Posted 17 March
Stephen Evans being presented with the John Thompson & Sons Victor Truesdale Prize by Edwin Truesdale at this year's awards.
A Harper Adams student who has secured himself a role in the pig industry while still at University has been named the winner of the Victor Truesdale Prize 2023.
Despite not coming from an agricultural background, Stephen Evans, from Fintona, Co. Tyrone, found himself drawn to Harper Adams to study for a BSc (Hons) Agriculture degree. Since arriving, he found himself drawn to working in the pig industry after testing his skills on the Harper Adams farm – and he is now set to take up a role as an animal feed specialist once he graduates.
Stephen said: “As I don’t come from an agriculture background and wanted to keep my options open, I decided that doing straight ag was the best option - meaning that I got a general feel for the industry, allowing me to specialise as I progressed.
“Harper Adams is seen as a world-leading institute for agriculture and is highly respected in Ireland, with this in mind, and the fact that I wanted to experience agriculture outside of Northern Ireland, I knew Harper was the place for me.”
From his very first visit to the University as a prospective student on an Open Day, Stephen could see its potential to help develop his understanding of the world of agriculture.
He said: “I was really impressed to see the new and innovative technology that the farm had to offer. The key attraction I found from this day was the lecturing style - of one minute being in a lecture theatre and the next standing on the farm experience the theory in live form.
“Harper Adams is a great place to study. Having an onsite farm also gives us the ability to see and experience the material that the lectures provide us with in the flesh.
“Harper’s ability to have a mixed farm I found personally very useful, as it allowed me to get involved with all areas of agriculture and experience my strengths and weaknesses - one strength which was pigs, which I decided to pursue in my placement year.”
To develop his interest and experience further, Stephen applied for the highly sought-after ForFarmers Pig Industry Scholarship, which includes a one-year paid work placement with ForFarmers UK. He was successful and spent a year immersing in the work of the company around the country.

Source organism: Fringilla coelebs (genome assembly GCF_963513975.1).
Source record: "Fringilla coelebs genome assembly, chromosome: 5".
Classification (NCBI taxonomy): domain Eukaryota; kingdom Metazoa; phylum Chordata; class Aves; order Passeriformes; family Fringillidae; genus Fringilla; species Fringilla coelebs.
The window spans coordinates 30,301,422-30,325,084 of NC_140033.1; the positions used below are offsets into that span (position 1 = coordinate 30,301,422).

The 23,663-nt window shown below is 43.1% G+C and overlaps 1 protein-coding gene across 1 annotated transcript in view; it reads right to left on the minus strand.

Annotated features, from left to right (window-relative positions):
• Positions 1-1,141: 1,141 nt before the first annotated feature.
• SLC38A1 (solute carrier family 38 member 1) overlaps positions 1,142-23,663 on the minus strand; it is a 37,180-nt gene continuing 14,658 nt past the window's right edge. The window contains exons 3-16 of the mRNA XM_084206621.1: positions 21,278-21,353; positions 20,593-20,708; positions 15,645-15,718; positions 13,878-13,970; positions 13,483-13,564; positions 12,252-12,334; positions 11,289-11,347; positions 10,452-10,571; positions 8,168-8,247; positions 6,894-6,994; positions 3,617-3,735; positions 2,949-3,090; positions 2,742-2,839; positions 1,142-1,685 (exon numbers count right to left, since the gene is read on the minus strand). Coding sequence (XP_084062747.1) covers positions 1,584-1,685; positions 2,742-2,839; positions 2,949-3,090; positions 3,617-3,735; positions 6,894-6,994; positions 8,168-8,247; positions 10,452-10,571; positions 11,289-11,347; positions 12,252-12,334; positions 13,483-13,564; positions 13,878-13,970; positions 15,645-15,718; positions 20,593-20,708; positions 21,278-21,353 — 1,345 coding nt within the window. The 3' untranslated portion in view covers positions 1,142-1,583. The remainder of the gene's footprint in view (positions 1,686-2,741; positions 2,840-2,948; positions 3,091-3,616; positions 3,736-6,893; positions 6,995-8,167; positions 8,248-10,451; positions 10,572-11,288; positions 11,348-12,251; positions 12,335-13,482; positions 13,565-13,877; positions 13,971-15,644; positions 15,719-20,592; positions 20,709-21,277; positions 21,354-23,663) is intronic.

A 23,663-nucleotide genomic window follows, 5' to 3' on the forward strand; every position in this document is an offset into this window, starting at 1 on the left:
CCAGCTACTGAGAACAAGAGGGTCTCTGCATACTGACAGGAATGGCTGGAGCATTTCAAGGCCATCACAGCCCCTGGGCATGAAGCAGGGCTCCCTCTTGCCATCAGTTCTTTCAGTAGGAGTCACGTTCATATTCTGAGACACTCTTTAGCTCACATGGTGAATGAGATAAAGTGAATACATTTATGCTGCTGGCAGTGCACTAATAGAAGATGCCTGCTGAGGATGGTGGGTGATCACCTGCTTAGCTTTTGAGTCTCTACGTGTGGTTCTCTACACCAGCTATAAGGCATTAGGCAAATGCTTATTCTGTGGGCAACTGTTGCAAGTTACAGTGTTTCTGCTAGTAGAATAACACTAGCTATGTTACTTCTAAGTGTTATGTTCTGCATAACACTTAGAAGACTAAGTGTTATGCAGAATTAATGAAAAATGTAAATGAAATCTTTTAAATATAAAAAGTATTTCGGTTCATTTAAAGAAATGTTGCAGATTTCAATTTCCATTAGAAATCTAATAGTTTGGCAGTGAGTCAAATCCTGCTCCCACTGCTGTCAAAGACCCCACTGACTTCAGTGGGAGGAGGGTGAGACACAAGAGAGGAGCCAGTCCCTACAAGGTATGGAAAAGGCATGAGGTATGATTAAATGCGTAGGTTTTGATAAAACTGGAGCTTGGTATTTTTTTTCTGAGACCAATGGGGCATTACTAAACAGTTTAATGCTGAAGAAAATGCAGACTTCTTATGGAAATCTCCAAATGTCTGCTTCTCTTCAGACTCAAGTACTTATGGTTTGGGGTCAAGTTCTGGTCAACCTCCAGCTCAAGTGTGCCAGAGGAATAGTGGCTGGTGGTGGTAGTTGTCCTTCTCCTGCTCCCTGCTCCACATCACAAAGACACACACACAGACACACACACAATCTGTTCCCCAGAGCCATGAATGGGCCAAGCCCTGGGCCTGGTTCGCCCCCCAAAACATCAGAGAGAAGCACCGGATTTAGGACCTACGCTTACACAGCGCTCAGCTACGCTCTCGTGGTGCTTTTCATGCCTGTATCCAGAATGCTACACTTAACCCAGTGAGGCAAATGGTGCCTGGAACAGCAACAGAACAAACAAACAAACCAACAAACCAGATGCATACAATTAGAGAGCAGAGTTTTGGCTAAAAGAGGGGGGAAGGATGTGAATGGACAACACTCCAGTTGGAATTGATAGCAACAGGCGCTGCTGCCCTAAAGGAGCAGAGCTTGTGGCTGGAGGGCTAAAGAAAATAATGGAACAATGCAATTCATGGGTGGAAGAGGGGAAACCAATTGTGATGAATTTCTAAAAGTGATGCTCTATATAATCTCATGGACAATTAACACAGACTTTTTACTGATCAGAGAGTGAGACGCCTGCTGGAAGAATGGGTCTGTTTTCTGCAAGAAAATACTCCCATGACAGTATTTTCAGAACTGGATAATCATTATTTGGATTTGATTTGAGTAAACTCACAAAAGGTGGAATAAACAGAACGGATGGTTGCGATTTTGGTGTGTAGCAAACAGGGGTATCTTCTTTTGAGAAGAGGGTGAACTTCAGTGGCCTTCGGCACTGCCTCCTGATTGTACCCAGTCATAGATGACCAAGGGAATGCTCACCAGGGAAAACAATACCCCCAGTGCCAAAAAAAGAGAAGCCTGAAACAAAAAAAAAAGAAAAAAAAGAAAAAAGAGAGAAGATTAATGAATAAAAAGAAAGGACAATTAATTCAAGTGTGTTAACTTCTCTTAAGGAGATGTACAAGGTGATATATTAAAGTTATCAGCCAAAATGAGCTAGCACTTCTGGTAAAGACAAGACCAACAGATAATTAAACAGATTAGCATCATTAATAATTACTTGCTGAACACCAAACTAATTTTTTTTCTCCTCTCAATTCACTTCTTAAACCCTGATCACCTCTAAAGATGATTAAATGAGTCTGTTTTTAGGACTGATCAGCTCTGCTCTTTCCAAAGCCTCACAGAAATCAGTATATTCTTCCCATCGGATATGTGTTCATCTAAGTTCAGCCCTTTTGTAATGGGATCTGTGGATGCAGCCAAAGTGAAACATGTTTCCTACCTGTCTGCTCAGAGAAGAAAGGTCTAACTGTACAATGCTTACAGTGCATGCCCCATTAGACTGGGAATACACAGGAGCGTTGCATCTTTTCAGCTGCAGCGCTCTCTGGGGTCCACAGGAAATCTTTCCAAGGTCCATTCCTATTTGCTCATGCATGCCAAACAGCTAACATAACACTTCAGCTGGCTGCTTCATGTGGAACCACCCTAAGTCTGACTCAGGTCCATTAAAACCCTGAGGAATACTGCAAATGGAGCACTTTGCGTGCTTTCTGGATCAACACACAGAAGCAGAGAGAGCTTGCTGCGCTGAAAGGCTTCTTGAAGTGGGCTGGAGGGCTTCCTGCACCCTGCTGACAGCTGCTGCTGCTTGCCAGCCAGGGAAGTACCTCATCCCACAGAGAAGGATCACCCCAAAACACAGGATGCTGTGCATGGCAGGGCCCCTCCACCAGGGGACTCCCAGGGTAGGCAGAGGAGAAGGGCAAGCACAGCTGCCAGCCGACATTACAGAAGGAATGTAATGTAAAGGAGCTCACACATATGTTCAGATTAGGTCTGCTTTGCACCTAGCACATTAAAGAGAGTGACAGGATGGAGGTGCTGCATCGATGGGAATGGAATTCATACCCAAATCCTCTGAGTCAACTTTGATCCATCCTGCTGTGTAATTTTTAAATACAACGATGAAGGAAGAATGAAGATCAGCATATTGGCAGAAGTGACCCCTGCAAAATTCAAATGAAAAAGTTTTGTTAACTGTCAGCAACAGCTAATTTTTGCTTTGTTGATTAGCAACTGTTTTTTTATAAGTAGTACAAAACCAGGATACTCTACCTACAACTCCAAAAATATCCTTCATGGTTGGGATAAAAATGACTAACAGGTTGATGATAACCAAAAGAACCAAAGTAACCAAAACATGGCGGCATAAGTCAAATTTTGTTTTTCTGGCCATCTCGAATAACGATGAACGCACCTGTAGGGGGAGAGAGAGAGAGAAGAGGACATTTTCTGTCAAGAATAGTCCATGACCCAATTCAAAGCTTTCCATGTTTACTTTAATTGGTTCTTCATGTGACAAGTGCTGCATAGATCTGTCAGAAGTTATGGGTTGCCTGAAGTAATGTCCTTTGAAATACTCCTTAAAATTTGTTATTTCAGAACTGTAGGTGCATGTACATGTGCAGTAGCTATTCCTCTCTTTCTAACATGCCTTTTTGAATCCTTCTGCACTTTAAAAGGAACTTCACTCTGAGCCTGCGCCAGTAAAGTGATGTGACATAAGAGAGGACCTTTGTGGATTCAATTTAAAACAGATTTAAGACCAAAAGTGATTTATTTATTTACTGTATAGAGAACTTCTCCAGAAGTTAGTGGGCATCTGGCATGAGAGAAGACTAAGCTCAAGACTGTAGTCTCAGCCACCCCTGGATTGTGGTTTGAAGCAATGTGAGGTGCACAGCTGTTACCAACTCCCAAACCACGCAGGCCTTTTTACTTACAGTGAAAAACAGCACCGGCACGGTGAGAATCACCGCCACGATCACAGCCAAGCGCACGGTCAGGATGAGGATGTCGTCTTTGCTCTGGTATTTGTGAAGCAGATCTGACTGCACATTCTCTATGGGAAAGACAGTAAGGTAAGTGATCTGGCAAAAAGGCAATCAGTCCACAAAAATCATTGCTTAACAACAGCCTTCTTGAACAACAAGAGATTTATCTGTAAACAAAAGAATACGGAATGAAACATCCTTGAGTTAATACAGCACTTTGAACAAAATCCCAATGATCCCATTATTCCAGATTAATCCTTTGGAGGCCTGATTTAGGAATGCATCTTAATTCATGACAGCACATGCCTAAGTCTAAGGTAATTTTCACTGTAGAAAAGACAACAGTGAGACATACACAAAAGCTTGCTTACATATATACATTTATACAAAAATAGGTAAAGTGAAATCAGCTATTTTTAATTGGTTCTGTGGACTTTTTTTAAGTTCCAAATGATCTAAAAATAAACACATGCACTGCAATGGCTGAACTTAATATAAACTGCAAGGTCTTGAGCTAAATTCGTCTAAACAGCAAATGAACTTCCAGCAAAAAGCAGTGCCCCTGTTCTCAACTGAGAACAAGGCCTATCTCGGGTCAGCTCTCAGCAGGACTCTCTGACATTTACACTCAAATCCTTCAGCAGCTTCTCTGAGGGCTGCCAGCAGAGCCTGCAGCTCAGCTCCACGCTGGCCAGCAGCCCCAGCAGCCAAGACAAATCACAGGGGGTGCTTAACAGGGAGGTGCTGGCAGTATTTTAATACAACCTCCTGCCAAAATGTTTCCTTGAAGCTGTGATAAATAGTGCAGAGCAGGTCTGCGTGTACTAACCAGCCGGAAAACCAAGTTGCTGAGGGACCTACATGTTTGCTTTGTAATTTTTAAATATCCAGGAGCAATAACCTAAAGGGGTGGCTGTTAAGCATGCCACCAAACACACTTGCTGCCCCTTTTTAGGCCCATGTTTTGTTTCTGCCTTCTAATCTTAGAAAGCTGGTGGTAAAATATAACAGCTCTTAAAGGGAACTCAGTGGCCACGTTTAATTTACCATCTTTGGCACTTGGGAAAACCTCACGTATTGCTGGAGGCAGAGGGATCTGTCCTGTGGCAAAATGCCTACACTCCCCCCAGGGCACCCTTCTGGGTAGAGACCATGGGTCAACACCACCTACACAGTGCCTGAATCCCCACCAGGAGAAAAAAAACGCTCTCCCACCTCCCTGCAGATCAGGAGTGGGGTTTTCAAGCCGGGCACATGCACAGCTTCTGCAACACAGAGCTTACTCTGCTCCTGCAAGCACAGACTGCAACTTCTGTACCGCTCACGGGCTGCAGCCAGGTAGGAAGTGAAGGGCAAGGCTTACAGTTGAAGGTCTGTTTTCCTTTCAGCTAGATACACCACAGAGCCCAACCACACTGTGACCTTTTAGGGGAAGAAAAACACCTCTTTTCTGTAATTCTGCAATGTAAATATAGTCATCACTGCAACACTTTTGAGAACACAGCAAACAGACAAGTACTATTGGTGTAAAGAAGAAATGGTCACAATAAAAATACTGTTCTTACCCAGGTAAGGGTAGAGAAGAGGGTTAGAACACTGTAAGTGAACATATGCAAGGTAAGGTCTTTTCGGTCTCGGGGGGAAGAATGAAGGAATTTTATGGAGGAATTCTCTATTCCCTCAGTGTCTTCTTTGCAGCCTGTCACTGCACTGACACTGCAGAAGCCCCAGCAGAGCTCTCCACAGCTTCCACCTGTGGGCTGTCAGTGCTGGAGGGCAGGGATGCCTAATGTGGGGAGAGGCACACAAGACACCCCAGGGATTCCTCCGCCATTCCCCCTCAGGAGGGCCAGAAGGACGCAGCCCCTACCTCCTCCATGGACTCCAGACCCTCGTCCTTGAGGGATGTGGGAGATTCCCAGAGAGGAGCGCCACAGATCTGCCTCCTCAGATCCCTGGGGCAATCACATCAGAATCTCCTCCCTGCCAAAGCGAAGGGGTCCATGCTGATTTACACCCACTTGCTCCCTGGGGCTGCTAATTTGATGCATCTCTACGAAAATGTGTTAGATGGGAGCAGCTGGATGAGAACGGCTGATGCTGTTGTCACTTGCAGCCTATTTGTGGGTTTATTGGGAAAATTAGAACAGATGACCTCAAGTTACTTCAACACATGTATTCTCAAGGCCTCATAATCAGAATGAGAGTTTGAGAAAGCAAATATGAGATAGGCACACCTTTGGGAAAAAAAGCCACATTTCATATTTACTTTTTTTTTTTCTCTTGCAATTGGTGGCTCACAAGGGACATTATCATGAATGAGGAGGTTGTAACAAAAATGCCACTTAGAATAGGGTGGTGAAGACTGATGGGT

He added: “I thoroughly enjoyed my time at ForFarmers as it gave me a strong insight into the Animal Feeds Industry with special reference to the customer supply chain, key accounts, technical support and marketing.
“I travelled all round the mainland UK meeting with pig producers to provide technical assistance - I also got the chance to attend key events within the UK Farming Calendar such as The Pig Awards and Pig & Poultry Fair.
“The skills and knowledge that I obtained through my experience in industry have proved to be vital as I work towards re-entering the industry on graduation.”
ForFarmers UK is supporting Stephen with a further Pig Industry Scholarship in his final year, and once he completes his degree, he will take up a role with ForFarmers as UK Young Animal Feeds Specialist.
He added: “The job role allows me to travel all over the UK and provide technical sales support to customers and prospects. There is also the component of traveling abroad with my work - which will allow me to experience global agriculture.”
Stephen’s commitment to his studies, to Harper Adams, and to agriculture were marked at this year’s Harper Ireland Club dinner, where he was awarded the Victor Truesdale prize.
The prize honours the student from Ireland deemed to have made the greatest contribution to life at the University.
He added: “Receiving the award was a great achievement as it has been known to be quite a competitive award in the past. It is an award that is well recognised at home due to the sponsors John Thompsons and Sons Ltd who the late Victor Truesdale worked for.
“The awards night has a great atmosphere!”